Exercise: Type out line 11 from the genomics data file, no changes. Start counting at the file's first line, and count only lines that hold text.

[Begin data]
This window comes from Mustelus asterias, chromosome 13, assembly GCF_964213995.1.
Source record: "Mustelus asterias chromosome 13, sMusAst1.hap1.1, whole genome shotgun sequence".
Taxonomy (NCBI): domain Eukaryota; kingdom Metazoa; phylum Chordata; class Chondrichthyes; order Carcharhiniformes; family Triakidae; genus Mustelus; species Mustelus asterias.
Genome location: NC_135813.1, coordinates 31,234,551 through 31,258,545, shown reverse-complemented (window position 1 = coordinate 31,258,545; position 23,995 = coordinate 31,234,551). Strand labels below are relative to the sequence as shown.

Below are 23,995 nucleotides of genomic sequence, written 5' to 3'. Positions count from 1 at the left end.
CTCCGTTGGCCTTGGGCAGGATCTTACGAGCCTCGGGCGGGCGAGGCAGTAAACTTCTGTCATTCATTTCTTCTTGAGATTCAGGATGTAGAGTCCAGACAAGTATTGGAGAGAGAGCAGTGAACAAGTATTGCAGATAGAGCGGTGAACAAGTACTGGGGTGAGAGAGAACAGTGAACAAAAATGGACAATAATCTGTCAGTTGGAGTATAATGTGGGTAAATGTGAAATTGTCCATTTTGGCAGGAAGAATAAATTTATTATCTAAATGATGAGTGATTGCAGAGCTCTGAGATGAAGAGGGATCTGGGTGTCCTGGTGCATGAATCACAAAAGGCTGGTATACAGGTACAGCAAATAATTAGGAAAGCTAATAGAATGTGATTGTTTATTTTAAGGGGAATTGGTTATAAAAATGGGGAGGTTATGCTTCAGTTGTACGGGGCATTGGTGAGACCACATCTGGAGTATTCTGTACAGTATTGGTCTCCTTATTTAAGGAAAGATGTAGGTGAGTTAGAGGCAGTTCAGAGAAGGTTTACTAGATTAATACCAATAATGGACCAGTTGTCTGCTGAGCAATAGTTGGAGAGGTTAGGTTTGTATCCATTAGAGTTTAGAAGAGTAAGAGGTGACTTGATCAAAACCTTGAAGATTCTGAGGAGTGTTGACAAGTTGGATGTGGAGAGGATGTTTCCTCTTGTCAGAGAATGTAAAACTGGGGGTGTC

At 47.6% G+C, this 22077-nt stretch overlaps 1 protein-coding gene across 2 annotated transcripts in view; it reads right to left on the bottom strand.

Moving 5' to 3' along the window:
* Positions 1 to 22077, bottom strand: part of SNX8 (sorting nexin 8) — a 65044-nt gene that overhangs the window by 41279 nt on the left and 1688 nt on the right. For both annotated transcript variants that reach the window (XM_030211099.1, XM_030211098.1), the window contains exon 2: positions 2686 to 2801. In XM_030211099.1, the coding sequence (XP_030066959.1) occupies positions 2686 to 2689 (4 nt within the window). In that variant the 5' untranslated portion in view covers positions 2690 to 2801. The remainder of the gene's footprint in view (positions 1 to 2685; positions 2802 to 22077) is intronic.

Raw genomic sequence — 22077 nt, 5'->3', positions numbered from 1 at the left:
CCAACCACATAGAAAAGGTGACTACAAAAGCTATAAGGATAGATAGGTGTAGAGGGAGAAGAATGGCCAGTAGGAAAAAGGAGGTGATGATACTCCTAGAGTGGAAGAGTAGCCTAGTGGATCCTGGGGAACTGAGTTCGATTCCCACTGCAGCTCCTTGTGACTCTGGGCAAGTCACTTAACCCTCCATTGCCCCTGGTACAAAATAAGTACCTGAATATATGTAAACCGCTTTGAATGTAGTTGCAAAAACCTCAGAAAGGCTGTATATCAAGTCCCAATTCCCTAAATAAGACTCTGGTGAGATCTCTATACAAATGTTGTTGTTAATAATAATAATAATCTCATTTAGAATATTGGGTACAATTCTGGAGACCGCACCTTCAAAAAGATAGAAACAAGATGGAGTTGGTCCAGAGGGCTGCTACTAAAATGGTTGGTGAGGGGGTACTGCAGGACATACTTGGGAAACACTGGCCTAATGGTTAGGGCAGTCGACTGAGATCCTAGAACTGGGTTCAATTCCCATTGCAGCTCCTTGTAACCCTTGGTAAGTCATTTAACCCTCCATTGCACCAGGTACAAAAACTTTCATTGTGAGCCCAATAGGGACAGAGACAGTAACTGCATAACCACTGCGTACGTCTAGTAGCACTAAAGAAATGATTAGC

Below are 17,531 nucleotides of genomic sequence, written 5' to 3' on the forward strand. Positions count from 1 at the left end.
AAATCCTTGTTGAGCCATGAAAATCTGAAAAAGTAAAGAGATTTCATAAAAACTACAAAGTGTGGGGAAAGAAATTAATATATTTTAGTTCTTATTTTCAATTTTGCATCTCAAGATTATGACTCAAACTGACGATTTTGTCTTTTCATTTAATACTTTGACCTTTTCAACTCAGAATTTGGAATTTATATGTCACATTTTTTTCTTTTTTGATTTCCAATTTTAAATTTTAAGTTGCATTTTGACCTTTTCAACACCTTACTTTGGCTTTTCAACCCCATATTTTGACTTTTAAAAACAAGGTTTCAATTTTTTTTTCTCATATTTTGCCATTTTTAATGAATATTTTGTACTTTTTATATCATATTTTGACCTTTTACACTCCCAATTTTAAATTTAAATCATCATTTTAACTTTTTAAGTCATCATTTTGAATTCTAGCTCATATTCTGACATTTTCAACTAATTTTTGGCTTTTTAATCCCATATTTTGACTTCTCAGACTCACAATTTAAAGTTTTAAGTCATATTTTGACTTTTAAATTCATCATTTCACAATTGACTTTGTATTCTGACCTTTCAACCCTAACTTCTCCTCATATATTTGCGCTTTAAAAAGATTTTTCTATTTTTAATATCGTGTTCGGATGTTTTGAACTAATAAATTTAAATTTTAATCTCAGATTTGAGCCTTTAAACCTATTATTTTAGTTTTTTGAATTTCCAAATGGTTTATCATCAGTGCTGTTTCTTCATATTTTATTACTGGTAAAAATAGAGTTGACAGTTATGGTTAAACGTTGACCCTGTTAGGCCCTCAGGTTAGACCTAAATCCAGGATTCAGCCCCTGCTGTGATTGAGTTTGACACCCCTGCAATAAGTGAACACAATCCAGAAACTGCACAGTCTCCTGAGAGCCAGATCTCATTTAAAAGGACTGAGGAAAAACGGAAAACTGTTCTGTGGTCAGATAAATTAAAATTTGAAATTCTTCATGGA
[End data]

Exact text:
CCAACCACATAGAAAAGGTGACTACAAAAGCTATAAGGATAGATAGGTGTAGAGGGAGAAGAATGGCCAGTAGGAAAAAGGAGGTGATGATACTCCTAGAGTGGAAGAGTAGCCTAGTGGATCCTGGGGAACTGAGTTCGATTCCCACTGCAGCTCCTTGTGACTCTGGGCAAGTCACTTAACCCTCCATTGCCCCTGGTACAAAATAAGTACCTGAATATATGTAAACCGCTTTGAATGTAGTTGCAAAAACCTCAGAAAGGCTGTATATCAAGTCCCAATTCCCTAAATAAGACTCTGGTGAGATCTCTATACAAATGTTGTTGTTAATAATAATAATAATCTCATTTAGAATATTGGGTACAATTCTGGAGACCGCACCTTCAAAAAGATAGAAACAAGATGGAGTTGGTCCAGAGGGCTGCTACTAAAATGGTTGGTGAGGGGGTACTGCAGGACATACTTGGGAAACACTGGCCTAATGGTTAGGGCAGTCGACTGAGATCCTAGAACTGGGTTCAATTCCCATTGCAGCTCCTTGTAACCCTTGGTAAGTCATTTAACCCTCCATTGCACCAGGTACAAAAACTTTCATTGTGAGCCCAATAGGGACAGAGACAGTAACTGCATAACCACTGCGTACGTCTAGTAGCACTAAAGAAATGATTAGC